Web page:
Diagnosis and Staging of Burkitt's Lymphoma

Burkitt's lymphoma is an aggressive B-cell lymphoma that is common in children. In fact, it accounts for 30-40% of childhood lymphomas each year. Its cause is linked to the Epstein-Barr virus (EBV), which is also known as mononucleosis, though not all patients diagnosed with Burkitt's lymphoma have EBV.

The disease usually affects the bowel, eyes, kidneys, ovaries, breasts, thyroid, jawbone, nervous system, lymph nodes, bone marrow, and/or tonsils.

Diagnosis and Staging

The most common symptom of Burkitt's lymphoma is abdominal swelling caused by inflammation of the intestines. Loss of appetite, night sweats, weight loss, and fever are other common lymphoma symptoms.

Read more: Signs and Symptoms of Burkitt's Lymphoma

Diagnosis is made via biopsy of affected tissue. Follow-up tests, such as chest X-rays, PET scan, CT scan, ultrasound, and bone marrow biopsy are used for staging. The staging is as follows:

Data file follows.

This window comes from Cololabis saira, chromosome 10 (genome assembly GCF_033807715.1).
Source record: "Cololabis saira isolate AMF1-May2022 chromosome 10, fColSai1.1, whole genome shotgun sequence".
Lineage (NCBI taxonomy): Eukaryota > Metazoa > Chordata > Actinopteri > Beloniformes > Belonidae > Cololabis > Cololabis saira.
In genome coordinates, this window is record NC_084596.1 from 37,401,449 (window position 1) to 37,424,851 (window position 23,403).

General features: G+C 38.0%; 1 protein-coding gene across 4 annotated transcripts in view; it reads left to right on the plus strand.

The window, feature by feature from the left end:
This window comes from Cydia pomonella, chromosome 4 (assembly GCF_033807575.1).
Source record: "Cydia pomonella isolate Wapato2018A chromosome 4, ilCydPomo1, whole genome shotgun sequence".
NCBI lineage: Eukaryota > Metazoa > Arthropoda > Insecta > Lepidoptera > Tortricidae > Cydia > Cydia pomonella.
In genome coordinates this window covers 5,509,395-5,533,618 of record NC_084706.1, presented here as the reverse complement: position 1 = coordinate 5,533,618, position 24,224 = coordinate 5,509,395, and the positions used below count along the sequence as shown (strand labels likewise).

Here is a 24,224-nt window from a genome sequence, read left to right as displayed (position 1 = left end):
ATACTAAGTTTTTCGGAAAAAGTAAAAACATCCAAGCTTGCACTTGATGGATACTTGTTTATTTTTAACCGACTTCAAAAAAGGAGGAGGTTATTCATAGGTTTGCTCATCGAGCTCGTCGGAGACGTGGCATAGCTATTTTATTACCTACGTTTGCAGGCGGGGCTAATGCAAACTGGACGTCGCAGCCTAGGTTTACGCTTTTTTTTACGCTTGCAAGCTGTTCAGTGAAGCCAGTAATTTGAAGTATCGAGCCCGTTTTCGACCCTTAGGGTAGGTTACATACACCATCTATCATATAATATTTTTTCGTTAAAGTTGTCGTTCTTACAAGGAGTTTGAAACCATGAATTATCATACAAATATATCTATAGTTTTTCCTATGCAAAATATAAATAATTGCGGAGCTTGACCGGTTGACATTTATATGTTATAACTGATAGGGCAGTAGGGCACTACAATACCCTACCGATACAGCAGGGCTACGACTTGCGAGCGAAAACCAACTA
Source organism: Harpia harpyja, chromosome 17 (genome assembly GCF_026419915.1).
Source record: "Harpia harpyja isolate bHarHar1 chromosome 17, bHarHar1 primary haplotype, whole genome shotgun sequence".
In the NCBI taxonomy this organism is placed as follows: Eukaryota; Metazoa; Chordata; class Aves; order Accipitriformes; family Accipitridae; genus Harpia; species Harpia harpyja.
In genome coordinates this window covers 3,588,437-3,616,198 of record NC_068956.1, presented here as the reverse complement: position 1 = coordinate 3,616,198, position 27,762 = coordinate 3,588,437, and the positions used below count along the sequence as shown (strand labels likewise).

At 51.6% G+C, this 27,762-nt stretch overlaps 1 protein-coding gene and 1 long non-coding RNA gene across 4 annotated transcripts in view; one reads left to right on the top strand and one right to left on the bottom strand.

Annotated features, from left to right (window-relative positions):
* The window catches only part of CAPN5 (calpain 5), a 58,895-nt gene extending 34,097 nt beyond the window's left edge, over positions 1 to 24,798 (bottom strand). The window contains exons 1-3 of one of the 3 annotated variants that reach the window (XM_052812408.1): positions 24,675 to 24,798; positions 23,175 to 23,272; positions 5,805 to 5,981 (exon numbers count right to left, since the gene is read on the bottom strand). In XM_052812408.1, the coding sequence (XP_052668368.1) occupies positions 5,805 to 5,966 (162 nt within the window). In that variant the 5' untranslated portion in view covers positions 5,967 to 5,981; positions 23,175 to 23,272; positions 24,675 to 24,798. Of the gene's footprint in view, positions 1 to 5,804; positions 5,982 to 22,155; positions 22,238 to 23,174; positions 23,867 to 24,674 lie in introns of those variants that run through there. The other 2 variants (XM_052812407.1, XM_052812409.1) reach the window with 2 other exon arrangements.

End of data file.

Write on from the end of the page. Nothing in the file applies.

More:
• Stage I: One area of extranodal (outside of the lymph nodes) tissue is affected, or one group of lymph nodes outside of the chest cavity is affected.
  • Stage II: There is an extranodal tumor with nearby lymph involvement or there are two extranodal tumors on the same side of the diaphragm. Alternatively, if the cancer began in the stomach or intestines, it is stage II.
  • Stage III: If the extranodal tumors are on both sides of the diaphragm, the disease is stage III. Or, if the disease is in the chest, lungs, thymus, or around spinal cord, it is stage III.
  • Stage IV: If the disease has spread into the spinal cord or bone marrow, it is stage IV.

Treatment for Burkitt's Lymphoma

There are various forms of treatment for Burkitt's lymphoma. They include:

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